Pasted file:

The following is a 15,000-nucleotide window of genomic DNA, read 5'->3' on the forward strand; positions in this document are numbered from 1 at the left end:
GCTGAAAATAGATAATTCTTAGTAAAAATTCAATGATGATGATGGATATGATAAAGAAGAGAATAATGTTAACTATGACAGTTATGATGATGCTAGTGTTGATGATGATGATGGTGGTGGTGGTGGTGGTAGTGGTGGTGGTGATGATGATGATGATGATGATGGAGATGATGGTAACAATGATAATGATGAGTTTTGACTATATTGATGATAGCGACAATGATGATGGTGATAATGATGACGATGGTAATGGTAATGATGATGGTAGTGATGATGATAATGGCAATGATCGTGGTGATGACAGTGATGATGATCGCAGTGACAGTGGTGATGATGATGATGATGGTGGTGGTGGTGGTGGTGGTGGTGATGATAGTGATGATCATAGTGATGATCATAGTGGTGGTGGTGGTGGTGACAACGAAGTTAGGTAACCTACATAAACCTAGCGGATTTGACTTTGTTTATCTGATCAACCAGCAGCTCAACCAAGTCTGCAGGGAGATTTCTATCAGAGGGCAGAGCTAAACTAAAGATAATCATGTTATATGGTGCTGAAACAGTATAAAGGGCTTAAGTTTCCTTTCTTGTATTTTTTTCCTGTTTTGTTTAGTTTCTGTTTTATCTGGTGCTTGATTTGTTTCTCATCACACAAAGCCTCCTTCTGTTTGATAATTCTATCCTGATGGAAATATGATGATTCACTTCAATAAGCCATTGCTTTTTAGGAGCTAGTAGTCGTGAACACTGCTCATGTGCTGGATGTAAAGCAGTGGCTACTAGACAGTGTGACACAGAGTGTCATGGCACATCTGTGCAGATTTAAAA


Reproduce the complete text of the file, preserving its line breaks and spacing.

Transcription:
The following is a 15,000-nucleotide window of genomic DNA, read 5'->3' on the forward strand; positions in this document are numbered from 1 at the left end:
GCTGAAAATAGATAATTCTTAGTAAAAATTCAATGATGATGATGGATATGATAAAGAAGAGAATAATGTTAACTATGACAGTTATGATGATGCTAGTGTTGATGATGATGATGGTGGTGGTGGTGGTGGTAGTGGTGGTGGTGATGATGATGATGATGATGATGGAGATGATGGTAACAATGATAATGATGAGTTTTGACTATATTGATGATAGCGACAATGATGATGGTGATAATGATGACGATGGTAATGGTAATGATGATGGTAGTGATGATGATAATGGCAATGATCGTGGTGATGACAGTGATGATGATCGCAGTGACAGTGGTGATGATGATGATGATGGTGGTGGTGGTGGTGGTGGTGGTGATGATAGTGATGATCATAGTGATGATCATAGTGGTGGTGGTGGTGGTGACAACGAAGTTAGGTAACCTACATAAACCTAGCGGATTTGACTTTGTTTATCTGATCAACCAGCAGCTCAACCAAGTCTGCAGGGAGATTTCTATCAGAGGGCAGAGCTAAACTAAAGATAATCATGTTATATGGTGCTGAAACAGTATAAAGGGCTTAAGTTTCCTTTCTTGTATTTTTTTCCTGTTTTGTTTAGTTTCTGTTTTATCTGGTGCTTGATTTGTTTCTCATCACACAAAGCCTCCTTCTGTTTGATAATTCTATCCTGATGGAAATATGATGATTCACTTCAATAAGCCATTGCTTTTTAGGAGCTAGTAGTCGTGAACACTGCTCATGTGCTGGATGTAAAGCAGTGGCTACTAGACAGTGTGACACAGAGTGTCATGGCACATCTGTGCAGATTTAAAA